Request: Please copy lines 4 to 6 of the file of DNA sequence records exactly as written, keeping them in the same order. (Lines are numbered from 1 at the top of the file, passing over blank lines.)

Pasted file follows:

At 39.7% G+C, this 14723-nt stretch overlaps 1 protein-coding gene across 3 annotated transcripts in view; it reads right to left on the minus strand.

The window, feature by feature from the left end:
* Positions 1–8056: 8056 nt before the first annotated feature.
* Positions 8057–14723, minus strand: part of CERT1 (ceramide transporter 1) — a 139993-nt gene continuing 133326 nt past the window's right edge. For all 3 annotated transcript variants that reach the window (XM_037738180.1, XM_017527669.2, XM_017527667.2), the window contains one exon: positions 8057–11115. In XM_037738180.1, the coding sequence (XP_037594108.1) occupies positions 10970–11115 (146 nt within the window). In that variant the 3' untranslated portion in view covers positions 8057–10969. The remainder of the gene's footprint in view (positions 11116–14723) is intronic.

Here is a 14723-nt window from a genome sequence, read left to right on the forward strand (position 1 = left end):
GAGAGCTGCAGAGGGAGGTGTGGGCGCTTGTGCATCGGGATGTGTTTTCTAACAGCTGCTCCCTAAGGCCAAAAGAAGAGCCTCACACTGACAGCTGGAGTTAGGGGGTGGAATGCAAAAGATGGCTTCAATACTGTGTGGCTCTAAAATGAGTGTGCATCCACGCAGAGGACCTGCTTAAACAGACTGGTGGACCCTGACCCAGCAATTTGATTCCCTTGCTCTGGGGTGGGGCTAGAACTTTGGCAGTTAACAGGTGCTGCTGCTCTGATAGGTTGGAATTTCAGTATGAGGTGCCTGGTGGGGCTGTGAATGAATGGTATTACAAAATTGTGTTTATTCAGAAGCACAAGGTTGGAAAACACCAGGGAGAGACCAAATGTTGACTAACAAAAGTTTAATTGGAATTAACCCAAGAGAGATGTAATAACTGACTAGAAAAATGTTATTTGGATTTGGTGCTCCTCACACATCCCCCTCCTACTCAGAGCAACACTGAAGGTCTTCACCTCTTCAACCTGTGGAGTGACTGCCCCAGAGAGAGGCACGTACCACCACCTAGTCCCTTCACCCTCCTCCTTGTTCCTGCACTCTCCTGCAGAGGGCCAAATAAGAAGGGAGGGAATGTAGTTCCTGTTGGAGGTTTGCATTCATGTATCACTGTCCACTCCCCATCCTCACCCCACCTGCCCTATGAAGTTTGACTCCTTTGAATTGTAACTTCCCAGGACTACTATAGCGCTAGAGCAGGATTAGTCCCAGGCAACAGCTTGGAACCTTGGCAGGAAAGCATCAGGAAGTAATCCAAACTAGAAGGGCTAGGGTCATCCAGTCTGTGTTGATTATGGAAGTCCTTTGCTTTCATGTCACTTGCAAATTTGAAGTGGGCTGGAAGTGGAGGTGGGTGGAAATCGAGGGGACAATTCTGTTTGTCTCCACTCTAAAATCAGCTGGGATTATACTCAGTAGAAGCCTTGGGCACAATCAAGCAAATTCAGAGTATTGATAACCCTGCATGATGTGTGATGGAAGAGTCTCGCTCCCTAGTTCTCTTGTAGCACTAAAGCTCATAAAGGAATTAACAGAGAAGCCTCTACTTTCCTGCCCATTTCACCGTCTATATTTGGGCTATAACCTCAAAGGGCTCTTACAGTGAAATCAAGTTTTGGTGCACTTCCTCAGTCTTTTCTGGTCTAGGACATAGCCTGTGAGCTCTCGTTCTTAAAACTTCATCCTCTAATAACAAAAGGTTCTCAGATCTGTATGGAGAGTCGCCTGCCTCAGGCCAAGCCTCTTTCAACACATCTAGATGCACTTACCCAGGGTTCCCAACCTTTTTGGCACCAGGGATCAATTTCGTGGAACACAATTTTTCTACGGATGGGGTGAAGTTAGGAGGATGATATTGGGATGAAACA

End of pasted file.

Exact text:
* Positions 8057–14723, minus strand: part of CERT1 (ceramide transporter 1) — a 139993-nt gene continuing 133326 nt past the window's right edge. For all 3 annotated transcript variants that reach the window (XM_037738180.1, XM_017527669.2, XM_017527667.2), the window contains one exon: positions 8057–11115. In XM_037738180.1, the coding sequence (XP_037594108.1) occupies positions 10970–11115 (146 nt within the window). In that variant the 3' untranslated portion in view covers positions 8057–10969. The remainder of the gene's footprint in view (positions 11116–14723) is intronic.

Here is a 14723-nt window from a genome sequence, read left to right on the forward strand (position 1 = left end):
GAGAGCTGCAGAGGGAGGTGTGGGCGCTTGTGCATCGGGATGTGTTTTCTAACAGCTGCTCCCTAAGGCCAAAAGAAGAGCCTCACACTGACAGCTGGAGTTAGGGGGTGGAATGCAAAAGATGGCTTCAATACTGTGTGGCTCTAAAATGAGTGTGCATCCACGCAGAGGACCTGCTTAAACAGACTGGTGGACCCTGACCCAGCAATTTGATTCCCTTGCTCTGGGGTGGGGCTAGAACTTTGGCAGTTAACAGGTGCTGCTGCTCTGATAGGTTGGAATTTCAGTATGAGGTGCCTGGTGGGGCTGTGAATGAATGGTATTACAAAATTGTGTTTATTCAGAAGCACAAGGTTGGAAAACACCAGGGAGAGACCAAATGTTGACTAACAAAAGTTTAATTGGAATTAACCCAAGAGAGATGTAATAACTGACTAGAAAAATGTTATTTGGATTTGGTGCTCCTCACACATCCCCCTCCTACTCAGAGCAACACTGAAGGTCTTCACCTCTTCAACCTGTGGAGTGACTGCCCCAGAGAGAGGCACGTACCACCACCTAGTCCCTTCACCCTCCTCCTTGTTCCTGCACTCTCCTGCAGAGGGCCAAATAAGAAGGGAGGGAATGTAGTTCCTGTTGGAGGTTTGCATTCATGTATCACTGTCCACTCCCCATCCTCACCCCACCTGCCCTATGAAGTTTGACTCCTTTGAATTGTAACTTCCCAGGACTACTATAGCGCTAGAGCAGGATTAGTCCCAGGCAACAGCTTGGAACCTTGGCAGGAAAGCATCAGGAAGTAATCCAAACTAGAAGGGCTAGGGTCATCCAGTCTGTGTTGATTATGGAAGTCCTTTGCTTTCATGTCACTTGCAAATTTGAAGTGGGCTGGAAGTGGAGGTGGGTGGAAATCGAGGGGACAATTCTGTTTGTCTCCACTCTAAAATCAGCTGGGATTATACTCAGTAGAAGCCTTGGGCACAATCAAGCAAATTCAGAGTATTGATAACCCTGCATGATGTGTGATGGAAGAGTCTCGCTCCCTAGTTCTCTTGTAGCACTAAAGCTCATAAAGGAATTAACAGAGAAGCCTCTACTTTCCTGCCCATTTCACCGTCTATATTTGGGCTATAACCTCAAAGGGCTCTTACAGTGAAATCAAGTTTTGGTGCACTTCCTCAGTCTTTTCTGGTCTAGGACATAGCCTGTGAGCTCTCGTTCTTAAAACTTCATCCTCTAATAACAAAAGGTTCTCAGATCTGTATGGAGAGTCGCCTGCCTCAGGCCAAGCCTCTTTCAACACATCTAGATGCACTTACCCAGGGTTCCCAACCTTTTTGGCACCAGGGATCAATTTCGTGGAACACAATTTTTCTACGGATGGGGTGAAGTTAGGAGGATGATATTGGGATGAAACA